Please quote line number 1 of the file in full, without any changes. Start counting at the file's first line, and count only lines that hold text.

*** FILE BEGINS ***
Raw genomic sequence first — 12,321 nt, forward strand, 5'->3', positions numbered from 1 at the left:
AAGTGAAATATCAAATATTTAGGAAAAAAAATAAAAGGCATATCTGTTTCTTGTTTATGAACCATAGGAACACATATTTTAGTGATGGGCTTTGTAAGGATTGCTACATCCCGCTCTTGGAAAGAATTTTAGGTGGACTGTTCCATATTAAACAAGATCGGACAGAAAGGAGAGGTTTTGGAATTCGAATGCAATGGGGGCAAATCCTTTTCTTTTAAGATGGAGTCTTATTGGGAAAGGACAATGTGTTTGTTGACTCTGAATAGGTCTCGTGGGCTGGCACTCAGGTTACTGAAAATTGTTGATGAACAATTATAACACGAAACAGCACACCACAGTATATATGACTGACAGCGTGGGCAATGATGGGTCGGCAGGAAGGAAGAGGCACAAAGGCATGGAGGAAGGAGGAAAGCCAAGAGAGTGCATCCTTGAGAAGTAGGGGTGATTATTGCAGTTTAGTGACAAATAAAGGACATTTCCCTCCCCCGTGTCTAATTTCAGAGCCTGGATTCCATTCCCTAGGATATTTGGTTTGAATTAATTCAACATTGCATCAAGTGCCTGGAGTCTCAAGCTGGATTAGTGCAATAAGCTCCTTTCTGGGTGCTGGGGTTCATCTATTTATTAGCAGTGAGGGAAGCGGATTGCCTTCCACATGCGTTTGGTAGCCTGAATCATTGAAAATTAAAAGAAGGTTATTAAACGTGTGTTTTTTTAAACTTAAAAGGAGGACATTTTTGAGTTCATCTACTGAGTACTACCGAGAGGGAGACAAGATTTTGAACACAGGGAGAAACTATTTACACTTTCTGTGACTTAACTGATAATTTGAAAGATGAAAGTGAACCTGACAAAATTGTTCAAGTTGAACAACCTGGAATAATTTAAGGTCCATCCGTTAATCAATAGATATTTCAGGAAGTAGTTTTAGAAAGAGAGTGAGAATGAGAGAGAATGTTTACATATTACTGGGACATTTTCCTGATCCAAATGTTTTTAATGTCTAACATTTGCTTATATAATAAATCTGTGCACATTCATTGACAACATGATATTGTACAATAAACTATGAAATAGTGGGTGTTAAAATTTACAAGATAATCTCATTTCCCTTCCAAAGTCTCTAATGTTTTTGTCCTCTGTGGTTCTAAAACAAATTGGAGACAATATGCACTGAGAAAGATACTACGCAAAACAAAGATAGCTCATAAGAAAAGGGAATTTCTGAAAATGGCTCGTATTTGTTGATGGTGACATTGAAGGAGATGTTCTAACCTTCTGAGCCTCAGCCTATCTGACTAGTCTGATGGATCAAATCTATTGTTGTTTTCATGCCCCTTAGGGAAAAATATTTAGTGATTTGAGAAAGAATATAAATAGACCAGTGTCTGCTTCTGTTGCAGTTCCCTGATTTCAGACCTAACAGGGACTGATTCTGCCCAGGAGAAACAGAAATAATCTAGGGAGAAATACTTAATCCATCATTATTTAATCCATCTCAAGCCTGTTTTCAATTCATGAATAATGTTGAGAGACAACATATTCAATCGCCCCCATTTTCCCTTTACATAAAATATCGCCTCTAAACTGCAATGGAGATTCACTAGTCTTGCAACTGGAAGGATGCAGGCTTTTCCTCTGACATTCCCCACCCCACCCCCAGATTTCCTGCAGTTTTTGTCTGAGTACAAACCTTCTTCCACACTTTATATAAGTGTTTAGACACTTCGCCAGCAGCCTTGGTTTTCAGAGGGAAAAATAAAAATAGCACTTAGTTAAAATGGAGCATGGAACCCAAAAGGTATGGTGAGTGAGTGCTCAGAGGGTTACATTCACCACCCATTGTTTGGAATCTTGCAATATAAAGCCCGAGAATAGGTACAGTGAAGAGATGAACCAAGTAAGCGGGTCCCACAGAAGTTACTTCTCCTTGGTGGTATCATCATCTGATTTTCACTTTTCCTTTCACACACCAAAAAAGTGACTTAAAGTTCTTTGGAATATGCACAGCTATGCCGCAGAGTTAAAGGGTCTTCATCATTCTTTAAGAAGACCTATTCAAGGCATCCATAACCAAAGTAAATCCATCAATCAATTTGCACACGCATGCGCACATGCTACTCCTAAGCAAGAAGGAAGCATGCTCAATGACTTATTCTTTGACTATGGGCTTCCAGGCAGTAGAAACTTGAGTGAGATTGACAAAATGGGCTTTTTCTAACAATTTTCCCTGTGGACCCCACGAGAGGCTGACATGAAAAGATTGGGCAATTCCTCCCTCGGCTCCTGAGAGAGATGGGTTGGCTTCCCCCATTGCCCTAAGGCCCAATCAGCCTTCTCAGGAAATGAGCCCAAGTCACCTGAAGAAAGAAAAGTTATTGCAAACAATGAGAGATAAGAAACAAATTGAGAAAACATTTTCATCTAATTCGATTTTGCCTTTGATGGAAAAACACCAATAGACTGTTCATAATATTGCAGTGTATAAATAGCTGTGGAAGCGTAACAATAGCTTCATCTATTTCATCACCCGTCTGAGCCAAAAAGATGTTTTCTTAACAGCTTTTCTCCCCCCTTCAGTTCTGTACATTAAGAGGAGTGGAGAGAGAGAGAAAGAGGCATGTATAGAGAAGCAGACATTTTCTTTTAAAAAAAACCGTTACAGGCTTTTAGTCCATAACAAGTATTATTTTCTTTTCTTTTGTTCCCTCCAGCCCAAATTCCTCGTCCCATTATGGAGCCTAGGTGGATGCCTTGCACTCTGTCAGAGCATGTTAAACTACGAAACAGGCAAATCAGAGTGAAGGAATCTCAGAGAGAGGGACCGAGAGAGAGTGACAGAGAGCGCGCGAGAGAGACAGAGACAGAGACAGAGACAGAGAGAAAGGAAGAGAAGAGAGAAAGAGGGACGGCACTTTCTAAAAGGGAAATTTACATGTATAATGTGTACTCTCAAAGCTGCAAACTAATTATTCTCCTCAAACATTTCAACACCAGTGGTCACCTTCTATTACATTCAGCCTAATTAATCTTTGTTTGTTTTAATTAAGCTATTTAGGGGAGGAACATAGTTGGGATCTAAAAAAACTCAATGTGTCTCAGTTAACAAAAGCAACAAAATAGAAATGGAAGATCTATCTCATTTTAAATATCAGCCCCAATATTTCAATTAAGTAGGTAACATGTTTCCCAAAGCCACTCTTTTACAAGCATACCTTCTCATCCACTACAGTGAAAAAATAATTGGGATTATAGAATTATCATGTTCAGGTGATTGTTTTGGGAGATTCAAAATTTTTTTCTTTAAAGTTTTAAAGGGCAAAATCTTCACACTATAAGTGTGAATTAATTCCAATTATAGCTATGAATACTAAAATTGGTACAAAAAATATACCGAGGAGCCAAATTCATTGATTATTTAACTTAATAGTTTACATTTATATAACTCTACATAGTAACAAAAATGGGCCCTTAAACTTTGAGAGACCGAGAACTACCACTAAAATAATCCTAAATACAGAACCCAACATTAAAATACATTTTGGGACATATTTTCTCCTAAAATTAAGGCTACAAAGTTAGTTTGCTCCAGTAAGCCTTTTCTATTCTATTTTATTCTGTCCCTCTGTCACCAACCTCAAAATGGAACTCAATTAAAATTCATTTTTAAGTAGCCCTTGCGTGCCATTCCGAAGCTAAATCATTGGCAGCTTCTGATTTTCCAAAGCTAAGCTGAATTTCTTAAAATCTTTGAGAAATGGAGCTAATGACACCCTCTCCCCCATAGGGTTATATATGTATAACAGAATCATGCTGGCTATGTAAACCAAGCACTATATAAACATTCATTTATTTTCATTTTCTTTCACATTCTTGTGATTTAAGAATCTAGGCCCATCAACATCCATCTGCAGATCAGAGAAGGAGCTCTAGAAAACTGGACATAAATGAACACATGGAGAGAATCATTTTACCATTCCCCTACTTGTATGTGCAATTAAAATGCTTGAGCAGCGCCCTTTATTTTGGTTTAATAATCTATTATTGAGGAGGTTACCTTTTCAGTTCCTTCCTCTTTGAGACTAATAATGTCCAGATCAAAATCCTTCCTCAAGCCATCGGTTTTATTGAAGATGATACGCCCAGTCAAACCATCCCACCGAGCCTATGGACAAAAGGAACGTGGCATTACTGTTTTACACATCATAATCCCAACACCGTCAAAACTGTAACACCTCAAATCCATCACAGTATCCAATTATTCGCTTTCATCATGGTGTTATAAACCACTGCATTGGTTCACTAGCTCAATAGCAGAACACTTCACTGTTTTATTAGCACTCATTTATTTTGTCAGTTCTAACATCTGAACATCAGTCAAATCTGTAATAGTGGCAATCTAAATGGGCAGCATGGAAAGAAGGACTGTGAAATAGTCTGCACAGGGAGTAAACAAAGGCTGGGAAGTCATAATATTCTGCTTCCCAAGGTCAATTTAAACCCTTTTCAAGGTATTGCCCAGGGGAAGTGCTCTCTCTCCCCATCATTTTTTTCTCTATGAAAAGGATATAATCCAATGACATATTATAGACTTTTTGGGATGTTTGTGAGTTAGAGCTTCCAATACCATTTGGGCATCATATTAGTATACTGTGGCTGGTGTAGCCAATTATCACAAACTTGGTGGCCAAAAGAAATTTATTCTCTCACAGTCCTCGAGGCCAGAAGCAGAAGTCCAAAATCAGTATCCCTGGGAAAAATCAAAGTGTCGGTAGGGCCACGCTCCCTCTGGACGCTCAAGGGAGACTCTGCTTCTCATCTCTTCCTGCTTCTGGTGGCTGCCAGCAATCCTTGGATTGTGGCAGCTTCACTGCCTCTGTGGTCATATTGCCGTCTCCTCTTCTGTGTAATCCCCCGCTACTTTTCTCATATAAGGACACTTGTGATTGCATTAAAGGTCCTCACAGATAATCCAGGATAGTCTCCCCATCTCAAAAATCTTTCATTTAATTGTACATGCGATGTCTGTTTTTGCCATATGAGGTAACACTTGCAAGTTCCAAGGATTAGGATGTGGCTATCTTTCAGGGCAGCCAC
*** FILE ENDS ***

Raw genomic sequence first — 12,321 nt, forward strand, 5'->3', positions numbered from 1 at the left: